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Topic Title: Absence of RCD in commercial premises
Topic Summary: Establishing skilled/instructed persons
Created On: 04 November 2010 11:57 PM
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 04 November 2010 11:57 PM
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12216

Posts: 45
Joined: 22 August 2010

evening all
i have been asked to carry out a PIR in a small commercial premises where the socket outlets have no rcd protection,
who is responsable in establishing who is an instructed/skilled person. is it the tester or is it acceptable that if you are informed that there is a skilled person within the premises then there is no need to make any further enquiries.
I have read the defs in part 2 and also chapter 7 in I.T & C in the NIC publication but does not say who is responsable in establishing who the instructed skilled person.

My concern is when i advised that in my opinion the circuit should be RCD protected and explained the regs to them they promptly replied that they have a guy on site who is skilled person and therefore are exempt from the presence of RCD protection. if it turned out he was not skilled and there was an incident who to blame.

opinions please

many thanks

Martin
 05 November 2010 12:38 AM
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rocknroll

Posts: 8887
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Its not your concern who is a skilled and instructed person as all you have been required to do is a PIR on the installation not a PIR on the management structure, the company have to base their opinion on this premise that the complexity of the work activity shall be assessed before the activity starts so that the appropriate choice of skilled, instructed, or ordinary person is made for carrying ot the work activity, simple risk assessment.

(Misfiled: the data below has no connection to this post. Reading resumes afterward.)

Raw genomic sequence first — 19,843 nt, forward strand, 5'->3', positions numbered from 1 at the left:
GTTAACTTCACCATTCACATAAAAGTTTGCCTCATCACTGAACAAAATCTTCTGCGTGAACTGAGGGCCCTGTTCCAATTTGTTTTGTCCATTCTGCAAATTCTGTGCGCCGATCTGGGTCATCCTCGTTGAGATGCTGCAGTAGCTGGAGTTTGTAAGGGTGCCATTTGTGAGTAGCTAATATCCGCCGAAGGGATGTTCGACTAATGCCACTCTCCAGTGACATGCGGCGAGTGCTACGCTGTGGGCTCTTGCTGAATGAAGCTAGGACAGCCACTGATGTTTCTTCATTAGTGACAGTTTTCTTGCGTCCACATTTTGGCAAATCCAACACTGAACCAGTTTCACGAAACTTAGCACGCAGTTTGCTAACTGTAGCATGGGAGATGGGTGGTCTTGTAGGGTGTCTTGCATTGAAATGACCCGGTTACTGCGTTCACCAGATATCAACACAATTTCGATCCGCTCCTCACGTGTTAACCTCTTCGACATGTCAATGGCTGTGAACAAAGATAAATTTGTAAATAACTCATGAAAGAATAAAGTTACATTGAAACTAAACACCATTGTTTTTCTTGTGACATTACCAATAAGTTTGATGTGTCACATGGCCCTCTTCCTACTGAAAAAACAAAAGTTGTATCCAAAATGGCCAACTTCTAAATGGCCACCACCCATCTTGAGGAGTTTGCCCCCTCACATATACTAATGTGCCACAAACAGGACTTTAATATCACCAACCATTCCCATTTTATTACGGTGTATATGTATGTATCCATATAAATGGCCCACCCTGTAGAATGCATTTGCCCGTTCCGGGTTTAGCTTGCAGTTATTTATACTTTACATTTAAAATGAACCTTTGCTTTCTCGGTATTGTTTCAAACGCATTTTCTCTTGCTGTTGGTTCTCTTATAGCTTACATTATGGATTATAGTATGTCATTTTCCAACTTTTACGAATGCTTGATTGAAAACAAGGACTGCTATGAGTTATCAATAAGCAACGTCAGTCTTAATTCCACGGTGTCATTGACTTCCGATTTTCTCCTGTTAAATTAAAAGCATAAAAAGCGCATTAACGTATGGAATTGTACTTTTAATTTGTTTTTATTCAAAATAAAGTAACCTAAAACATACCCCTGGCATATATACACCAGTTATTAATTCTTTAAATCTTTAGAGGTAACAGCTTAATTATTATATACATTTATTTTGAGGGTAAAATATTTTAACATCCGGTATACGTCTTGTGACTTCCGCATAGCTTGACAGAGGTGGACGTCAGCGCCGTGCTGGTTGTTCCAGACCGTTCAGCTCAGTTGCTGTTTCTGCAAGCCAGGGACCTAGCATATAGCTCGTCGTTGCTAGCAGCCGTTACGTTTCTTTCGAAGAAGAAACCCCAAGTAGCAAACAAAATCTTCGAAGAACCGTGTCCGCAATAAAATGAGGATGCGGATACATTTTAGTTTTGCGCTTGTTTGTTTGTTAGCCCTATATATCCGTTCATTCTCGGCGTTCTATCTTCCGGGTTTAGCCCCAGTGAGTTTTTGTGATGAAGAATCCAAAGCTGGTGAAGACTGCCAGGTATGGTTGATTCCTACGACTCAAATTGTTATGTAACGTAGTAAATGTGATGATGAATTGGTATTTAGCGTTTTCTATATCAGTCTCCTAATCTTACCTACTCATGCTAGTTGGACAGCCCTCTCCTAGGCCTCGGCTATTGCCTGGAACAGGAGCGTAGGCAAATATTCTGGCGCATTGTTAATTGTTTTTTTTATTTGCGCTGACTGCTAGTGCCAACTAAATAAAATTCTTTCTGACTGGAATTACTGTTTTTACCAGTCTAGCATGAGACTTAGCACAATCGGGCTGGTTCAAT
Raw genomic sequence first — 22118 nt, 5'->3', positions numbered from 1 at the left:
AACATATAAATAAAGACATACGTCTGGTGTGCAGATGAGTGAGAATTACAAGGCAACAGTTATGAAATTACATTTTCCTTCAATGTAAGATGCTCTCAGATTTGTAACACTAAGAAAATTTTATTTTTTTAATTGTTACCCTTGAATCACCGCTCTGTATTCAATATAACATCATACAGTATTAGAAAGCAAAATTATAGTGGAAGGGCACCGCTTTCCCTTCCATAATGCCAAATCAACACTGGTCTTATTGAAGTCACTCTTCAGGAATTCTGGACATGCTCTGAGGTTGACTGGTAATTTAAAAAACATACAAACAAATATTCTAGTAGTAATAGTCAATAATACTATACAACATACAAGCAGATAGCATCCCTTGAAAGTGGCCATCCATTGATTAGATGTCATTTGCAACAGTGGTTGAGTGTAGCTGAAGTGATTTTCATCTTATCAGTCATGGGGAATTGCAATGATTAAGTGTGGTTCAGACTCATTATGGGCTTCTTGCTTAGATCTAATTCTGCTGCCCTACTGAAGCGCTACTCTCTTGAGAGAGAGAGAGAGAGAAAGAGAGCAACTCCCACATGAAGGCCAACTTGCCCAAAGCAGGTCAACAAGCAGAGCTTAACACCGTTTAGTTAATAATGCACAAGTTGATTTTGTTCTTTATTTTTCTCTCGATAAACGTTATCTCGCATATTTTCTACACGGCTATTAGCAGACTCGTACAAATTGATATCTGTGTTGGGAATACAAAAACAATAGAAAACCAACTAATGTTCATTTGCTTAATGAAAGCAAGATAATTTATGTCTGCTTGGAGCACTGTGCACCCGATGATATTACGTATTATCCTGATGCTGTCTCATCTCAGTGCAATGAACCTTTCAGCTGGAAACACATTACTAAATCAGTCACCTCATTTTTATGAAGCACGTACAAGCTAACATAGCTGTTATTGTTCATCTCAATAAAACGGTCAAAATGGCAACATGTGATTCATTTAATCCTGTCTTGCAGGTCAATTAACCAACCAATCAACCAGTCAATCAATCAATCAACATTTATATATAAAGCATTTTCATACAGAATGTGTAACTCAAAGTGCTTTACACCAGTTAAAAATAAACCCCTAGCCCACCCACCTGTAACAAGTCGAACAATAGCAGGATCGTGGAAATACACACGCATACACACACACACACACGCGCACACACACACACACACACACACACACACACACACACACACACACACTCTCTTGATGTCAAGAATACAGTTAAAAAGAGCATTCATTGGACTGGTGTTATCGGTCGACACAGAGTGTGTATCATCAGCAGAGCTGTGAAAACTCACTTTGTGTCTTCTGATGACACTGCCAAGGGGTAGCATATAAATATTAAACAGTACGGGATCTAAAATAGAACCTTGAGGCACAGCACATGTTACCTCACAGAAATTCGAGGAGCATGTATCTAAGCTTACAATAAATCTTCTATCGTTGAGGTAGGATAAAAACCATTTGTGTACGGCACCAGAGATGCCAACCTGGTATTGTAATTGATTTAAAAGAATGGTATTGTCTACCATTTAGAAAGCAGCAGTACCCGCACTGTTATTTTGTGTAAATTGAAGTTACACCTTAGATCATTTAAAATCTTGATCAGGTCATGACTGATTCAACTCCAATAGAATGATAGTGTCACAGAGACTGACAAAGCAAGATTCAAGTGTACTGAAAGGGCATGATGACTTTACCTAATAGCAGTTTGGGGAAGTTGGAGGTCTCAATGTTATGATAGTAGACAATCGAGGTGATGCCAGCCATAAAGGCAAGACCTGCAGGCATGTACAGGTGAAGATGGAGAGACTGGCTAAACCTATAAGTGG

You can mention that there is no RCD protection on your report but you cant start questioning the skills of their employees otherwise they might have doubts about you! The electrical installation and the safety is their responsibility and liability never transfers to a person inspecting, in the same token you must also observe the rules for safety.

regards

-------------------------
"Take nothing but a picture,
leave nothing but footprints!"
-------------------------
"Oh! The drama of it all."
-------------------------
"You can throw all the philosophy you like at the problem, but at the end of the day it's just basic electrical theory!"
-------------------------

Edited: 05 November 2010 at 12:51 AM by rocknroll
 05 November 2010 09:07 AM
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ebee

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Merthinks both a good question and a good answer.

The OP is obviously concerned and caring as to question the fact that a skilled or instructed person may indeed be present and therefore the regulation be satisfied and feels that a little checking is required rather than just taking someones word for it. This shows a proper sense of duty.

The answer of course means you can only do whats reasonable without going OTT.

Perhaps some mention somewhere of NO RCD and the Skilled/instructed requirement would satisy all, bit difficulkt with a simple 1 or 2 or 3 or 4 report though.

-------------------------
Regards,
Ebee (M I S P N)

Knotted cables cause Lumpy Lektrik
 05 November 2010 10:05 AM
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spinlondon

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The reason BS7671 allows an exception to the Regulation requiring amongst other's, of RCD protection for socket-outlets.
Is quite simply because of EAWR.
It is a statutory requirement that any employee be either skilled or instructed.
Here is the relevant Regulation: